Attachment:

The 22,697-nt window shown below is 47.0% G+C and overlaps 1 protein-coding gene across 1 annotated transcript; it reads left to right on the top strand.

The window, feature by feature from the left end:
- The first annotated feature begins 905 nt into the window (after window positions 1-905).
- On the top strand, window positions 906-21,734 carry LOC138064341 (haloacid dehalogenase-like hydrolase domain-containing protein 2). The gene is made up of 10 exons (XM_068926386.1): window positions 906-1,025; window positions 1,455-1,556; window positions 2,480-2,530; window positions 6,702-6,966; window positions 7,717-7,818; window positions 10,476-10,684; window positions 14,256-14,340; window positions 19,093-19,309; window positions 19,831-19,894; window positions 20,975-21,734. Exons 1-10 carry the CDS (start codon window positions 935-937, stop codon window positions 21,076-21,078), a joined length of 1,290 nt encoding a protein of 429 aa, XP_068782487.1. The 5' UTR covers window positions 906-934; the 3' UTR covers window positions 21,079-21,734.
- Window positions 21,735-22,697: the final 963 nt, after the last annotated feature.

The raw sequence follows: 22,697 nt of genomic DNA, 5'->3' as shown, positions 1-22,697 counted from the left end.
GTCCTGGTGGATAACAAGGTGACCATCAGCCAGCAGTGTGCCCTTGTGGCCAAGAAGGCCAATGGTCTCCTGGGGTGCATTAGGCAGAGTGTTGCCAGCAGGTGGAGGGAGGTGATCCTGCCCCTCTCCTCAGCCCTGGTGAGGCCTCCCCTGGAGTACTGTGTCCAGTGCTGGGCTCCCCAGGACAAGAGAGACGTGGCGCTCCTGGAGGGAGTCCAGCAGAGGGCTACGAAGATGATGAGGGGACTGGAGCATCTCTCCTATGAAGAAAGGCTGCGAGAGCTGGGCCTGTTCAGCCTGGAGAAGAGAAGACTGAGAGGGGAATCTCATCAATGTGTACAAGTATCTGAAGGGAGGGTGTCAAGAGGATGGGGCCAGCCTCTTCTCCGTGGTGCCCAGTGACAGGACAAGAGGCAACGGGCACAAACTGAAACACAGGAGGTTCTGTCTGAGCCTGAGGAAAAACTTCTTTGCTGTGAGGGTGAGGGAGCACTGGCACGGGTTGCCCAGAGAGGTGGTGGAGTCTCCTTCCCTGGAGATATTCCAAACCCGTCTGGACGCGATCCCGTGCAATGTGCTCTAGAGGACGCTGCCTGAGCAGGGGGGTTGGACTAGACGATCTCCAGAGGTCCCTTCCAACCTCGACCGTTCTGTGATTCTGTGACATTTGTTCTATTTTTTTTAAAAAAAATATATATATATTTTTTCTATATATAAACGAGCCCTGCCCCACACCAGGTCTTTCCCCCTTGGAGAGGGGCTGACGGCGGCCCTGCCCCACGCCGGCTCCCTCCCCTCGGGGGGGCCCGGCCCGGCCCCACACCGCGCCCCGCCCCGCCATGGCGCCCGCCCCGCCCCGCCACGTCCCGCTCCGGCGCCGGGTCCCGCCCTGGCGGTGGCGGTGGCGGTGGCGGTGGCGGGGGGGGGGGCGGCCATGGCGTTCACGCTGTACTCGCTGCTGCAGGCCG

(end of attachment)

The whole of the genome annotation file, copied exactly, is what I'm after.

The 22,697-nt window shown below is 47.0% G+C and overlaps 1 protein-coding gene across 1 annotated transcript; it reads left to right on the top strand.

The window, feature by feature from the left end:
- The first annotated feature begins 905 nt into the window (after window positions 1-905).
- On the top strand, window positions 906-21,734 carry LOC138064341 (haloacid dehalogenase-like hydrolase domain-containing protein 2). The gene is made up of 10 exons (XM_068926386.1): window positions 906-1,025; window positions 1,455-1,556; window positions 2,480-2,530; window positions 6,702-6,966; window positions 7,717-7,818; window positions 10,476-10,684; window positions 14,256-14,340; window positions 19,093-19,309; window positions 19,831-19,894; window positions 20,975-21,734. Exons 1-10 carry the CDS (start codon window positions 935-937, stop codon window positions 21,076-21,078), a joined length of 1,290 nt encoding a protein of 429 aa, XP_068782487.1. The 5' UTR covers window positions 906-934; the 3' UTR covers window positions 21,079-21,734.
- Window positions 21,735-22,697: the final 963 nt, after the last annotated feature.

The raw sequence follows: 22,697 nt of genomic DNA, 5'->3' as shown, positions 1-22,697 counted from the left end.
GTCCTGGTGGATAACAAGGTGACCATCAGCCAGCAGTGTGCCCTTGTGGCCAAGAAGGCCAATGGTCTCCTGGGGTGCATTAGGCAGAGTGTTGCCAGCAGGTGGAGGGAGGTGATCCTGCCCCTCTCCTCAGCCCTGGTGAGGCCTCCCCTGGAGTACTGTGTCCAGTGCTGGGCTCCCCAGGACAAGAGAGACGTGGCGCTCCTGGAGGGAGTCCAGCAGAGGGCTACGAAGATGATGAGGGGACTGGAGCATCTCTCCTATGAAGAAAGGCTGCGAGAGCTGGGCCTGTTCAGCCTGGAGAAGAGAAGACTGAGAGGGGAATCTCATCAATGTGTACAAGTATCTGAAGGGAGGGTGTCAAGAGGATGGGGCCAGCCTCTTCTCCGTGGTGCCCAGTGACAGGACAAGAGGCAACGGGCACAAACTGAAACACAGGAGGTTCTGTCTGAGCCTGAGGAAAAACTTCTTTGCTGTGAGGGTGAGGGAGCACTGGCACGGGTTGCCCAGAGAGGTGGTGGAGTCTCCTTCCCTGGAGATATTCCAAACCCGTCTGGACGCGATCCCGTGCAATGTGCTCTAGAGGACGCTGCCTGAGCAGGGGGGTTGGACTAGACGATCTCCAGAGGTCCCTTCCAACCTCGACCGTTCTGTGATTCTGTGACATTTGTTCTATTTTTTTTAAAAAAAATATATATATATTTTTTCTATATATAAACGAGCCCTGCCCCACACCAGGTCTTTCCCCCTTGGAGAGGGGCTGACGGCGGCCCTGCCCCACGCCGGCTCCCTCCCCTCGGGGGGGCCCGGCCCGGCCCCACACCGCGCCCCGCCCCGCCATGGCGCCCGCCCCGCCCCGCCACGTCCCGCTCCGGCGCCGGGTCCCGCCCTGGCGGTGGCGGTGGCGGTGGCGGTGGCGGGGGGGGGGGCGGCCATGGCGTTCACGCTGTACTCGCTGCTGCAGGCCG